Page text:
Ofcom has updated their guidance to ensure broadcasters look after the welfare of individuals who take part in TV programmes.
In recent years, there has been more attention brought to the welfare of people who appear on reality television and chat shows, following the suicides of Sophie Gradon and Mike Thalassitis after their appearances on Love Island, and the death of The Jeremy Kyle Show guest Steve Dymond.
Ofcom, the UK communications regulator, has updated its guidance on how broadcasters should ‘avoid unjust or unfair treatment of individuals or organisations in programmes’, by sharing practises for treating ‘individuals or organisations directly affected by programmes, rather than to what the general public sees and/or hears as viewers and listeners’, and ‘dealing with individuals or organisations participating in or otherwise directly affected by programmes as broadcast’.
The update reads: ‘Broadcasters should take due care over the welfare of a contributor who might be at risk of significant harm as a result of taking part in a programme, except where the subject matter is trivial or their participation minor.’
A contributor may be regarded as being at risk of significant harm as a result of taking part in a programme if they are considered a vulnerable person, they are not used to being in the public eye, or if the programme involves being filmed in an ‘artificial or constructed environment’ and is likely to attract a high level of press, media and social media interest.
A contributor may also be considered to be at risk if key editorial elements of the programme include potential confrontation, conflict, emotionally challenging situations, or the show requires them to discuss, reveal, or engage with sensitive, life changing or private aspects of their lives.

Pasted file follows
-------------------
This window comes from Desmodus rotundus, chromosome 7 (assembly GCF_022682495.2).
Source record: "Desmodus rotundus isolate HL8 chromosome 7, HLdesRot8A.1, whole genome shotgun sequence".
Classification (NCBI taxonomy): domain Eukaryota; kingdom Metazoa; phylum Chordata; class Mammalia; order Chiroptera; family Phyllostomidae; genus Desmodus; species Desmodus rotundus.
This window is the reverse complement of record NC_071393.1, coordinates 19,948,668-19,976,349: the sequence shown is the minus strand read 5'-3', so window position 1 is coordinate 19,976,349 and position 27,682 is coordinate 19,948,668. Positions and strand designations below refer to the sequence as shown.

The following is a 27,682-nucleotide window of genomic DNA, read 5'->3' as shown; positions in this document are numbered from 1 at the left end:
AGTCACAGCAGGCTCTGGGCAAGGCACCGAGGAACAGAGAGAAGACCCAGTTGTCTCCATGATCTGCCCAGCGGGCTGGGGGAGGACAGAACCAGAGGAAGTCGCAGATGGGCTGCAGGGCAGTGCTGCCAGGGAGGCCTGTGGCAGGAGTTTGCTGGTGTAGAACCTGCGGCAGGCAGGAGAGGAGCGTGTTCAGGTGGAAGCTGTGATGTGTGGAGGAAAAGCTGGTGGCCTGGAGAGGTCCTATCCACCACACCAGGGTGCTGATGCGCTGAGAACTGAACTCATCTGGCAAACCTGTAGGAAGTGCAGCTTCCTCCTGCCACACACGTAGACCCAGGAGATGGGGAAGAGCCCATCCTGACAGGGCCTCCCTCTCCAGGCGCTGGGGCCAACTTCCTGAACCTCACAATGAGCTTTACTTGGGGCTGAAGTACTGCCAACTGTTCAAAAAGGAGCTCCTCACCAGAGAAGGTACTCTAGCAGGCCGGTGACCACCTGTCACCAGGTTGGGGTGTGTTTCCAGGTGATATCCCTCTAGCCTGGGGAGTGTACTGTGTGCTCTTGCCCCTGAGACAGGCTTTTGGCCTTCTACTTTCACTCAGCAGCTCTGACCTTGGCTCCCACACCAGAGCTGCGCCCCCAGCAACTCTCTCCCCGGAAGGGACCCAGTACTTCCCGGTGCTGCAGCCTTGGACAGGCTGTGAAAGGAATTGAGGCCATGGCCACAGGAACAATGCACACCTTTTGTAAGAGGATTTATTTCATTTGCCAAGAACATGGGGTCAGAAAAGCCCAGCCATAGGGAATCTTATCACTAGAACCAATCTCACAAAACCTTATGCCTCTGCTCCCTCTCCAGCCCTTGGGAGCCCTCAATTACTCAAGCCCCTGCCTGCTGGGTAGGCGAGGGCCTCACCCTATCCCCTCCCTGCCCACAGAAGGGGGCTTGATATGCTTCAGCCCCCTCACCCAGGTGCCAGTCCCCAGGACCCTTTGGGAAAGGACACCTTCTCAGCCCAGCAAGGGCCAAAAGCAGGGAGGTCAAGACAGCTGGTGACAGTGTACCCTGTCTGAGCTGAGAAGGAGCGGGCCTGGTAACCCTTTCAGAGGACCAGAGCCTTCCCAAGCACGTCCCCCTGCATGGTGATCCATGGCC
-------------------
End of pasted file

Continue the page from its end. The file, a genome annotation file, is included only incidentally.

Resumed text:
The guidance reads: ‘Broadcasters should conduct a risk assessment to identify any risk of significant harm to the contributor, unless it is justified in the public interest not to do so.
‘The level of care due to the contributor will be proportionate to the level of risk associated with their participation in the programme.’
It is unclear how long this duty of care for a TV or radio contributor’s welfare lasts after the broadcast of a programme.
This comes as it was reported that people applying for this year’s series of Love Island will be put through more rigorous psychological testing than ever before.
According to The Sun, potential islanders will have to go through three rounds of testing after the audition stage, and will also have to provide contact details for their GPs in the UK.
Sophie Gradon took her own life in June 2018, two years after starring on the second series of Love Island, while Mike Thalassitis, who was on the third series, died by suicide in 2019.
Last year, former host Caroline Flack died by suicide aged 40.
New measures introduced for the show after Mike’s death included social media training, psychological assessments and a minimum of eight therapy sessions when islanders leave the villa.
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